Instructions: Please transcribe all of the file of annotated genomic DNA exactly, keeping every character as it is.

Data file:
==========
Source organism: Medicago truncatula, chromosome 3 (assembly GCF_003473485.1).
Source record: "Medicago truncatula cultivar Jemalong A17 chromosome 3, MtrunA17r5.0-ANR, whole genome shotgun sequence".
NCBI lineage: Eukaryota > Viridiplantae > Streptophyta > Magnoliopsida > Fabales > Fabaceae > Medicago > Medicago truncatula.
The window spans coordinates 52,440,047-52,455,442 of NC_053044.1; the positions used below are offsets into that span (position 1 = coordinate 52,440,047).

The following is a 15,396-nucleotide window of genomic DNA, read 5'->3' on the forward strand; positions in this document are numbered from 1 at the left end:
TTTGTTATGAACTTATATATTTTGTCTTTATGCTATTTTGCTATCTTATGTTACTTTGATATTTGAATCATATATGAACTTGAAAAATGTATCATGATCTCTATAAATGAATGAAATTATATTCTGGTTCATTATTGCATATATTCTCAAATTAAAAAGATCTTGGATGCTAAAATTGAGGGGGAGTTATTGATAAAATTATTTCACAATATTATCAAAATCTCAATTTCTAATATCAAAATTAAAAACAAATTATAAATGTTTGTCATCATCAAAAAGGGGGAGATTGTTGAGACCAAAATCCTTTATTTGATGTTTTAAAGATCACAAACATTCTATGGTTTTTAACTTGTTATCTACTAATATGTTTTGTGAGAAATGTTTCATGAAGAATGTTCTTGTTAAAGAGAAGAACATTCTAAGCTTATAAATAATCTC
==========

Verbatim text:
Source organism: Medicago truncatula, chromosome 3 (assembly GCF_003473485.1).
Source record: "Medicago truncatula cultivar Jemalong A17 chromosome 3, MtrunA17r5.0-ANR, whole genome shotgun sequence".
NCBI lineage: Eukaryota > Viridiplantae > Streptophyta > Magnoliopsida > Fabales > Fabaceae > Medicago > Medicago truncatula.
The window spans coordinates 52,440,047-52,455,442 of NC_053044.1; the positions used below are offsets into that span (position 1 = coordinate 52,440,047).

The following is a 15,396-nucleotide window of genomic DNA, read 5'->3' on the forward strand; positions in this document are numbered from 1 at the left end:
TTTGTTATGAACTTATATATTTTGTCTTTATGCTATTTTGCTATCTTATGTTACTTTGATATTTGAATCATATATGAACTTGAAAAATGTATCATGATCTCTATAAATGAATGAAATTATATTCTGGTTCATTATTGCATATATTCTCAAATTAAAAAGATCTTGGATGCTAAAATTGAGGGGGAGTTATTGATAAAATTATTTCACAATATTATCAAAATCTCAATTTCTAATATCAAAATTAAAAACAAATTATAAATGTTTGTCATCATCAAAAAGGGGGAGATTGTTGAGACCAAAATCCTTTATTTGATGTTTTAAAGATCACAAACATTCTATGGTTTTTAACTTGTTATCTACTAATATGTTTTGTGAGAAATGTTTCATGAAGAATGTTCTTGTTAAAGAGAAGAACATTCTAAGCTTATAAATAATCTC